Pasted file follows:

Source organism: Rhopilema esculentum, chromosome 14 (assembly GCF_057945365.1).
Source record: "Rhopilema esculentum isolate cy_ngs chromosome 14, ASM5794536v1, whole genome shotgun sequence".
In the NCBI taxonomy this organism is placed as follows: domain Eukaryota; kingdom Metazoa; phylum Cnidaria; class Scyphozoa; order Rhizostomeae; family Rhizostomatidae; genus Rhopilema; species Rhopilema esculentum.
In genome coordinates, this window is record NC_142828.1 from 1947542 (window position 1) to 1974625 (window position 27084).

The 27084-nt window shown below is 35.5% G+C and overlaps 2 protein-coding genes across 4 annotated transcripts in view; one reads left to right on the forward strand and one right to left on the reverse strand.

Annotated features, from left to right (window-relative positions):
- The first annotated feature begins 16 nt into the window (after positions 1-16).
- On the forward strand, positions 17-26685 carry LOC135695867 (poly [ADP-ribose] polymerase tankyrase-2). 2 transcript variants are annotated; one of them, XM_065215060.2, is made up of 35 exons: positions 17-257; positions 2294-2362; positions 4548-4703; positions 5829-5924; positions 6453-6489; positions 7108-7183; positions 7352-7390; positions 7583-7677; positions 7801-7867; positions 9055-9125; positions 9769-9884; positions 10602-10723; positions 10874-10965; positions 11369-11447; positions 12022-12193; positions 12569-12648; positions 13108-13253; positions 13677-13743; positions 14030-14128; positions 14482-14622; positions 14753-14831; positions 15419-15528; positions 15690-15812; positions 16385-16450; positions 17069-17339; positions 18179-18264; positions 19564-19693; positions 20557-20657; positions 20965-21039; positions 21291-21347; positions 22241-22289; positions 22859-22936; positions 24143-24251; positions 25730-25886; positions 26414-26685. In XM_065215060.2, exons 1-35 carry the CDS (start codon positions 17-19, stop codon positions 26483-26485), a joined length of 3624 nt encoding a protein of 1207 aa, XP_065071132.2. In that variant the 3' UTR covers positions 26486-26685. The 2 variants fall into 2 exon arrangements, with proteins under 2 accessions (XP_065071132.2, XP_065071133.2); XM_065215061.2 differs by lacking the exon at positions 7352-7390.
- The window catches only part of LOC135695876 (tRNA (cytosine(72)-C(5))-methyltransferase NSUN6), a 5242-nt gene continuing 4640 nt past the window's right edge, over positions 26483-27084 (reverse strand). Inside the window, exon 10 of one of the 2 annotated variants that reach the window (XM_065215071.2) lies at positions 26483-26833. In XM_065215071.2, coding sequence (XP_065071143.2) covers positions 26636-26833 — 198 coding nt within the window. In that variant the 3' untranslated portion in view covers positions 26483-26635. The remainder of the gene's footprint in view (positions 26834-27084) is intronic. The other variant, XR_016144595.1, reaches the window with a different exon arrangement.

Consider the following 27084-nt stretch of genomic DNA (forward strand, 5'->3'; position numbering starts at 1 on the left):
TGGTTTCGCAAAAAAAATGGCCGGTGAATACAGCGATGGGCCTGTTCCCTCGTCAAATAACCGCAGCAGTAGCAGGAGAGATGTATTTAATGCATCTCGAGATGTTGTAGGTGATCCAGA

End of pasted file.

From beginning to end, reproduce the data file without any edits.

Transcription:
Source organism: Rhopilema esculentum, chromosome 14 (assembly GCF_057945365.1).
Source record: "Rhopilema esculentum isolate cy_ngs chromosome 14, ASM5794536v1, whole genome shotgun sequence".
In the NCBI taxonomy this organism is placed as follows: domain Eukaryota; kingdom Metazoa; phylum Cnidaria; class Scyphozoa; order Rhizostomeae; family Rhizostomatidae; genus Rhopilema; species Rhopilema esculentum.
In genome coordinates, this window is record NC_142828.1 from 1947542 (window position 1) to 1974625 (window position 27084).

The 27084-nt window shown below is 35.5% G+C and overlaps 2 protein-coding genes across 4 annotated transcripts in view; one reads left to right on the forward strand and one right to left on the reverse strand.

Annotated features, from left to right (window-relative positions):
- The first annotated feature begins 16 nt into the window (after positions 1-16).
- On the forward strand, positions 17-26685 carry LOC135695867 (poly [ADP-ribose] polymerase tankyrase-2). 2 transcript variants are annotated; one of them, XM_065215060.2, is made up of 35 exons: positions 17-257; positions 2294-2362; positions 4548-4703; positions 5829-5924; positions 6453-6489; positions 7108-7183; positions 7352-7390; positions 7583-7677; positions 7801-7867; positions 9055-9125; positions 9769-9884; positions 10602-10723; positions 10874-10965; positions 11369-11447; positions 12022-12193; positions 12569-12648; positions 13108-13253; positions 13677-13743; positions 14030-14128; positions 14482-14622; positions 14753-14831; positions 15419-15528; positions 15690-15812; positions 16385-16450; positions 17069-17339; positions 18179-18264; positions 19564-19693; positions 20557-20657; positions 20965-21039; positions 21291-21347; positions 22241-22289; positions 22859-22936; positions 24143-24251; positions 25730-25886; positions 26414-26685. In XM_065215060.2, exons 1-35 carry the CDS (start codon positions 17-19, stop codon positions 26483-26485), a joined length of 3624 nt encoding a protein of 1207 aa, XP_065071132.2. In that variant the 3' UTR covers positions 26486-26685. The 2 variants fall into 2 exon arrangements, with proteins under 2 accessions (XP_065071132.2, XP_065071133.2); XM_065215061.2 differs by lacking the exon at positions 7352-7390.
- The window catches only part of LOC135695876 (tRNA (cytosine(72)-C(5))-methyltransferase NSUN6), a 5242-nt gene continuing 4640 nt past the window's right edge, over positions 26483-27084 (reverse strand). Inside the window, exon 10 of one of the 2 annotated variants that reach the window (XM_065215071.2) lies at positions 26483-26833. In XM_065215071.2, coding sequence (XP_065071143.2) covers positions 26636-26833 — 198 coding nt within the window. In that variant the 3' untranslated portion in view covers positions 26483-26635. The remainder of the gene's footprint in view (positions 26834-27084) is intronic. The other variant, XR_016144595.1, reaches the window with a different exon arrangement.

Consider the following 27084-nt stretch of genomic DNA (forward strand, 5'->3'; position numbering starts at 1 on the left):
TGGTTTCGCAAAAAAAATGGCCGGTGAATACAGCGATGGGCCTGTTCCCTCGTCAAATAACCGCAGCAGTAGCAGGAGAGATGTATTTAATGCATCTCGAGATGTTGTAGGTGATCCAGA